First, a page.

On disc two is season five’s Operation Double 007, going by the alternate moniker Operation Kid Brother on the packaging for legal issues. The idea for this James Bond spoof was to cast Neil Connery, Sean Connery’s younger brother, as the lookalike replacement for his conspicuously unnamed and unseen secret-agent sibling. Whatever levels of meta-textual comedy or commentary you could imagine this scenario achieving are surely better than the flimsy mishmash of intentions that found its way to the screen, and before long it proves depressing to watch such Bond icons as Lois Maxwell, Bernard Lee, and Daniela Bianchi cashing in on their popularity for an easy buck. For MST3K purposes, the film is wanting for opportunity, less the result of its genre than its own attempted self-mockery. Disc three’s Kitten with a Whip, from season six, similarly fails to jive with the intended spirit, though I found the laugh-to-dud ratio to be slightly higher. The 1964 exploitation drama was intended to establish Ann-Margret, playing the titular feline, as a more serious actress, but the contrived screenplay and nonexistent chemistry between her and John Forsythe (as a blackmailed politician) sees the whole affair dead on arrival.
Disc four showcases what might be the highest-profile film ever featured on the series: 1955’s Revenge of the Creature, arguably the flimsiest effort in Jack Arnold’s prodigious career and a sadly inert follow-up to the iconic Creature from the Black Lagoon (in a galling show of laziness, the sequel recycles the final shot from its predecessor verbatim). The episode was the season-eight premiere, and it was the first to air on the Sci-Fi channel, which picked up the series after it’d been canceled by Comedy Central (only to be resuscitated by a motivated and organized online fan base), and as such was also the first to include the new cast of supporting characters. Pearl Forrester (Mary Jo Pehl), who’d already appeared as the departed Clayton’s indifferent mother, took over as leading mad scientist, with the eternally abused Professor Bobo (Kevin Murphy) in tow, and, later, the Observer (Bill Corbett). (Professor Bobo and Observer’s roots in Planet of the Apes and The Seventh Seal, respectively, say plenty about MST3K‘s far-reaching cultural inspirations.) These later episodes focused less on outright mockery of their cinematic subjects and more on incidental humor, and dare I say it represented the show at its most technically and philosophically evolved.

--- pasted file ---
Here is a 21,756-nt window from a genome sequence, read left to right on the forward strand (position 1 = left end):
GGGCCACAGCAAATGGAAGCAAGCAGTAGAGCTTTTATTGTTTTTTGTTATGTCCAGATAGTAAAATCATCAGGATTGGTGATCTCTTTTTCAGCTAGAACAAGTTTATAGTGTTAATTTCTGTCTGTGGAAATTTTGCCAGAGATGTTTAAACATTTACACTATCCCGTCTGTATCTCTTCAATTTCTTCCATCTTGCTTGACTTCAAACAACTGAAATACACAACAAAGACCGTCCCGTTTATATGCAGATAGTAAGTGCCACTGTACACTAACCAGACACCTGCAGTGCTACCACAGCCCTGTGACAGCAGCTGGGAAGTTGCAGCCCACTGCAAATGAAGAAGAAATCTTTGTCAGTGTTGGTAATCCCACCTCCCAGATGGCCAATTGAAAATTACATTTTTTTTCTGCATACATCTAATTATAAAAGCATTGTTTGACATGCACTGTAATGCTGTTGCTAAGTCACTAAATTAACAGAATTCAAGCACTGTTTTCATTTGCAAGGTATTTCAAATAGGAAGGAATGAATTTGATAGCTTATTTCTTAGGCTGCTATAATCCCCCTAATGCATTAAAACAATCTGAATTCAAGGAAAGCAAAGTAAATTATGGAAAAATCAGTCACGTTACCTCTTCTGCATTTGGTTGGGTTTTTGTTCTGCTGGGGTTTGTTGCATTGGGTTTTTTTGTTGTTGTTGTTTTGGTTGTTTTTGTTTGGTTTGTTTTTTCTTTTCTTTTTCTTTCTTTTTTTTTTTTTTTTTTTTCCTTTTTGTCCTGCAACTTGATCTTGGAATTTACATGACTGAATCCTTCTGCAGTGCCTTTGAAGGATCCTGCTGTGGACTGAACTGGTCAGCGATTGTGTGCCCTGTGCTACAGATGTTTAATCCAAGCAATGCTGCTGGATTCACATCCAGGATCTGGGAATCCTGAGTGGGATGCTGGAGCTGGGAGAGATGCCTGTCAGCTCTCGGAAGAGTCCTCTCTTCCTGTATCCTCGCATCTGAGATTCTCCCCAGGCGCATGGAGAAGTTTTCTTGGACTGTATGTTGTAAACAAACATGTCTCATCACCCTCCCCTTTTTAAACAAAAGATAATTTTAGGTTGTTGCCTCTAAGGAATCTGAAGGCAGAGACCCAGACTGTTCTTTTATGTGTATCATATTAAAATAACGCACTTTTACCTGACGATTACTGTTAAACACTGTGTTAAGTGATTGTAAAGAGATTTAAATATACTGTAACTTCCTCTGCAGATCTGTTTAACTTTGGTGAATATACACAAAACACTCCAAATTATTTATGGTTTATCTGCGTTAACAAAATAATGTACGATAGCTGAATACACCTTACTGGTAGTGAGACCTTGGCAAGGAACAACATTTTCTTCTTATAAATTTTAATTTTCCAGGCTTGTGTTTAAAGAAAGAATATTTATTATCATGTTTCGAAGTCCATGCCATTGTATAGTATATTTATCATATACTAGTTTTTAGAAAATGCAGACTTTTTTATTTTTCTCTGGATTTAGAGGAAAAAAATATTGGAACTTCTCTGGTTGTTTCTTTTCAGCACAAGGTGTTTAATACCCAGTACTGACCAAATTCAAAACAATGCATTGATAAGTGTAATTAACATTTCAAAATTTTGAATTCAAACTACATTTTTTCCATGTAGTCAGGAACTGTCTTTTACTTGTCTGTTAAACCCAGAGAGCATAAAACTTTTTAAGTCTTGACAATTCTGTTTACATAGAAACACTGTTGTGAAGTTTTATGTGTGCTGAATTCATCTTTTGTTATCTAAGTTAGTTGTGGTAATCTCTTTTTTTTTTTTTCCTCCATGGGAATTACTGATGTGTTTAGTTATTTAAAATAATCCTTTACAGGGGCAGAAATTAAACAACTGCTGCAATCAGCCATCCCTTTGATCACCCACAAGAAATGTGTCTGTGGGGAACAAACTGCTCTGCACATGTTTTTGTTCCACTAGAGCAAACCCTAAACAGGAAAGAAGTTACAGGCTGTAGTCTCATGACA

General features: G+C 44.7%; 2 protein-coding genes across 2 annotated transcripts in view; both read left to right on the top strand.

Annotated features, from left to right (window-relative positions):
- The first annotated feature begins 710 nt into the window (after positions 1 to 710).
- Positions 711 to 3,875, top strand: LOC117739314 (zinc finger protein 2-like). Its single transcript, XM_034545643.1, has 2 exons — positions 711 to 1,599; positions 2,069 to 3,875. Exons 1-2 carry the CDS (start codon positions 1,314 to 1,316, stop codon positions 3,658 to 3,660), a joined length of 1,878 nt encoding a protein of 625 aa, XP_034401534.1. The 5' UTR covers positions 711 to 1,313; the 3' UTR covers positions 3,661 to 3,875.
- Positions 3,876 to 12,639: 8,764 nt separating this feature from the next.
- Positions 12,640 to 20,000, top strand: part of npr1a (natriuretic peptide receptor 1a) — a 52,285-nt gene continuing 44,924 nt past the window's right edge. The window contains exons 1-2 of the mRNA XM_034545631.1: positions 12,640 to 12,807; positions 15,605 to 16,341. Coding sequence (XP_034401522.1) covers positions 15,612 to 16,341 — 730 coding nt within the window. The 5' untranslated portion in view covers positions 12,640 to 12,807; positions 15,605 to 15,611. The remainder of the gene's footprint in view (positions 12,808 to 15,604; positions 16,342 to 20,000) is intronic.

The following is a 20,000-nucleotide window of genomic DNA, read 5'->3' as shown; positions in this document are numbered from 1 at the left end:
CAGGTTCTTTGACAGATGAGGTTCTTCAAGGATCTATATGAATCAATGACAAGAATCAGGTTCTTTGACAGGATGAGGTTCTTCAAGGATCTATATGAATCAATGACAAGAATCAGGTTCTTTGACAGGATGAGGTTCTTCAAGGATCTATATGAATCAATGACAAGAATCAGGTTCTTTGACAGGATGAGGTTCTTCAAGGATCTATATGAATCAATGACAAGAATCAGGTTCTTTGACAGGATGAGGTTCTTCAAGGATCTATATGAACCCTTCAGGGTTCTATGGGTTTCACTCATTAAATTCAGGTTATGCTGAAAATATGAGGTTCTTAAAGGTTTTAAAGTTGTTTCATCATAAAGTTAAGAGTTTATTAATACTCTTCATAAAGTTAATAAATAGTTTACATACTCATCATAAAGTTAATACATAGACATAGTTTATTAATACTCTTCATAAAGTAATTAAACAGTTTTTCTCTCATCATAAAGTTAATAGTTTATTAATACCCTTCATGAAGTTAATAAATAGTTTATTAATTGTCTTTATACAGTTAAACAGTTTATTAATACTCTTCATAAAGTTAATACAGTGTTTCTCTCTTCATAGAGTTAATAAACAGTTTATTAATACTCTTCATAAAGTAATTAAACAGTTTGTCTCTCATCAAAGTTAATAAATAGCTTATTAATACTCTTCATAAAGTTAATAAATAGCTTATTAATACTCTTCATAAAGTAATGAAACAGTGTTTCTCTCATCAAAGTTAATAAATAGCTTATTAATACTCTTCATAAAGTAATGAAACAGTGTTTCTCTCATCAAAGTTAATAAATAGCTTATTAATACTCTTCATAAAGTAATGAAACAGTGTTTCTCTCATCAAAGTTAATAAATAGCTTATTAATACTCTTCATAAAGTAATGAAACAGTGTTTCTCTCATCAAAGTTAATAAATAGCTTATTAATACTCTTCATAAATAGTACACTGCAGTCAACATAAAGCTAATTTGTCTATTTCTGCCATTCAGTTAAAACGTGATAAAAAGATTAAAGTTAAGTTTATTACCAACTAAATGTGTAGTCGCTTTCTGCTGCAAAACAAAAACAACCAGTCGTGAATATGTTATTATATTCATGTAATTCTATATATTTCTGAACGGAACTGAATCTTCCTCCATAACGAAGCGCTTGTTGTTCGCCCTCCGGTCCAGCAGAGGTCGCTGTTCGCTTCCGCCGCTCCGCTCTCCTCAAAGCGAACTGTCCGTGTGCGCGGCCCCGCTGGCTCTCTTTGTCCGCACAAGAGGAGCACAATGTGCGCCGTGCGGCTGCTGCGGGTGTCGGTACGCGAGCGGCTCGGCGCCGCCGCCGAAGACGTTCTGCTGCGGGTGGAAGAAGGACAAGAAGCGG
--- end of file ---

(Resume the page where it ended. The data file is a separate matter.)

If you're expecting superior image and sound from these discs, this show clearly isn't for you. As usual, these transfers do perfect justice to an experience defined by its cable-broadcast quality, itself a step up for a community long since accustomed to third- and fourth-generation tape recordings and, more recently, YouTube files.
As usual, the special features are spread across all four discs. Each episode contains an introduction by Mike or Joel, but the cheeky animated menus usually serve the same purpose more effectively. On disc one there's a "Life After MST3K" profile of J. Elvis Weinstein that runs about 10 minutes. Ditto the profile of Bill Corbett on disc four, alongside which is also included a healthy 20-minute doc on Jack Arnold's career at Universal Studios. The most bang for your collection buck, however, can be found in the illustrated mini posters by artist Steve Vance.
On the eve of the show's own quadranscentennial, this 25th box set release may or may not contain your favorite episodes, but it's an excellent addition for newcomers and completists alike.